January 7, 2014 1 Photo

  • facebook.png Have teens really stopped using Facebook?

    In baseball, trend-spotting tends to be based on statistical analysis. In fashion, it's driven by runway shows. And when it comes to social networks, the ascendant paradigm for forecasting the future seems to center on first-person anecdotes and unsupported hearsay from random teen-agers.

    August 24, 2013 1 Photo

  • amazon Why you shouldn't trust Internet comments

    A new study suggests that such online scores don't always reveal the best choice. A massive controlled experiment of Web users finds that such ratings are highly susceptible to irrational "herd behavior" — and that the herd can be manipulated.

    August 23, 2013 1 Photo

  • Screen shot 2013-08-13 at 10.25.04 AM.png VIDEO: Timelapse shows Perseid meteor shower

    This CNN video, shot in Hawaii, shows dozens of meteors crossing the skies during the Perseid meteor shower.

    August 23, 2013 1 Photo

  • 0812-forged.jpg Man accused of forging divorce papers to fool new girlfriend's mom

    A Pennsylvania man is accused of forging a judge's signature on a divorce decree to fool the mother of his much-younger new girlfriend, according to court documents.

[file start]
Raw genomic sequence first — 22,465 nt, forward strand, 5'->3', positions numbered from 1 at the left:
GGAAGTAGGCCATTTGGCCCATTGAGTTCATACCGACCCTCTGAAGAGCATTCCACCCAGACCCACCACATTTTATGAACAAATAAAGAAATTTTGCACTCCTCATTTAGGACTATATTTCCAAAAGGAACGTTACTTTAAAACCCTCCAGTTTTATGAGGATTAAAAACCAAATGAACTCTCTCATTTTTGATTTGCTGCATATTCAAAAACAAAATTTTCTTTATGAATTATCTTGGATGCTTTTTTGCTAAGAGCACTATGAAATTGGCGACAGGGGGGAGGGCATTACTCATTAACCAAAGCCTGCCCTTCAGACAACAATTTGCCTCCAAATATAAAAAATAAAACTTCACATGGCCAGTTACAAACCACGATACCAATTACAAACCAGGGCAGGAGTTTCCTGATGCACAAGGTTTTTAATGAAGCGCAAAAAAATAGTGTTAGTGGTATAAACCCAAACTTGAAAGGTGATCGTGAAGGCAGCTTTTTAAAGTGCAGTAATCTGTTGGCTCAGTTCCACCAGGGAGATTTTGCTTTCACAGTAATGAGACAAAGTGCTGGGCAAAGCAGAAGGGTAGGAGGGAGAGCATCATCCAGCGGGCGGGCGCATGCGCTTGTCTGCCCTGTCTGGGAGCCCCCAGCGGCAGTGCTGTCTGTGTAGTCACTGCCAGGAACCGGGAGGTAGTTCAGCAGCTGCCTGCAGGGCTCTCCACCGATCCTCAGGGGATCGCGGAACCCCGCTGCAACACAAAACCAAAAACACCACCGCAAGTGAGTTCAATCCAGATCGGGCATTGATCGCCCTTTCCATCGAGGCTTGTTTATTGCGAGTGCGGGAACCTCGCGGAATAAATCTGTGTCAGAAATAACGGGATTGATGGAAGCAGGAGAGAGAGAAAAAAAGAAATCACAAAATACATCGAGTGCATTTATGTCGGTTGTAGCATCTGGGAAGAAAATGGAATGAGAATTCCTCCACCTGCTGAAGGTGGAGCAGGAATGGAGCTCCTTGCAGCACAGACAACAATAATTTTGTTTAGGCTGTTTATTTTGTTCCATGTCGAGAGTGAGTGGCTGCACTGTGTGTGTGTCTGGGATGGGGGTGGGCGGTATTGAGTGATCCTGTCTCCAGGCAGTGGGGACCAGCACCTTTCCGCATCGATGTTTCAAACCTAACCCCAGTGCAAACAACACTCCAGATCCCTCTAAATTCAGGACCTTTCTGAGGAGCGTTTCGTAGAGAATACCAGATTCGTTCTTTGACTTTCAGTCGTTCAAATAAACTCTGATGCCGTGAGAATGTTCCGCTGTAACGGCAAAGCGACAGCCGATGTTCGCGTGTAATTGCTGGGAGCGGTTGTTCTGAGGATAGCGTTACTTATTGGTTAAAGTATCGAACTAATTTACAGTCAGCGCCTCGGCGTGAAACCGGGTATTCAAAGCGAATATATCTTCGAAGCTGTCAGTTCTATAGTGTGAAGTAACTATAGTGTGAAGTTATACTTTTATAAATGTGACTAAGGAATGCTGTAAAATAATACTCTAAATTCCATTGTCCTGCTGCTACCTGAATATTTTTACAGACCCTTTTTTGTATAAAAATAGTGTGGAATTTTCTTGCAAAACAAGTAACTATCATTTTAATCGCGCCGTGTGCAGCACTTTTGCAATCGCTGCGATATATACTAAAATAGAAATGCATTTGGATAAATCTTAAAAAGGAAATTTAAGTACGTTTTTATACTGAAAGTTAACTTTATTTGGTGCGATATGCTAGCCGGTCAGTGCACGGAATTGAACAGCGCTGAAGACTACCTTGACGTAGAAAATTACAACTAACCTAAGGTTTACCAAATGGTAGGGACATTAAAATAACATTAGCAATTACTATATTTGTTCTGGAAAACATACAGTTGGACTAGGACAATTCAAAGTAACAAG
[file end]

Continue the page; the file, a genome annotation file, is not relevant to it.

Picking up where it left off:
August 22, 2013 1 Photo

  • RAV4Ext.jpg Cargazing: Toyota RAV4 gets more efficient, better looking

    If you're looking for a compact crossover these days, you've got plenty of options: the sporty kind, the luxury kind, the truck-like kind and the just plain funky kind. But what I'm checking out this week is the traditional kind. It's the 2013 Toyota RAV4, and it's the kind of middle-of-the-road crossover that's made this type of car so popular in recent years.

    August 22, 2013 2 Photos

  • AVIS12.jpg 'We try harder': The most brilliant ad slogan of the 20th century

    In 1962, Avis was in search of a new advertising campaign. So the ad agency Doyle Dane Bernbach decided to embrace Avis' second-place status as a sneaky way to tout the brand's customer service. "When you're only No. 2, you try harder," went the new tagline. "Or else."

    August 22, 2013 1 Photo

  • 0812-twins.jpg 8 sets of twins enrolled in school's kindergarten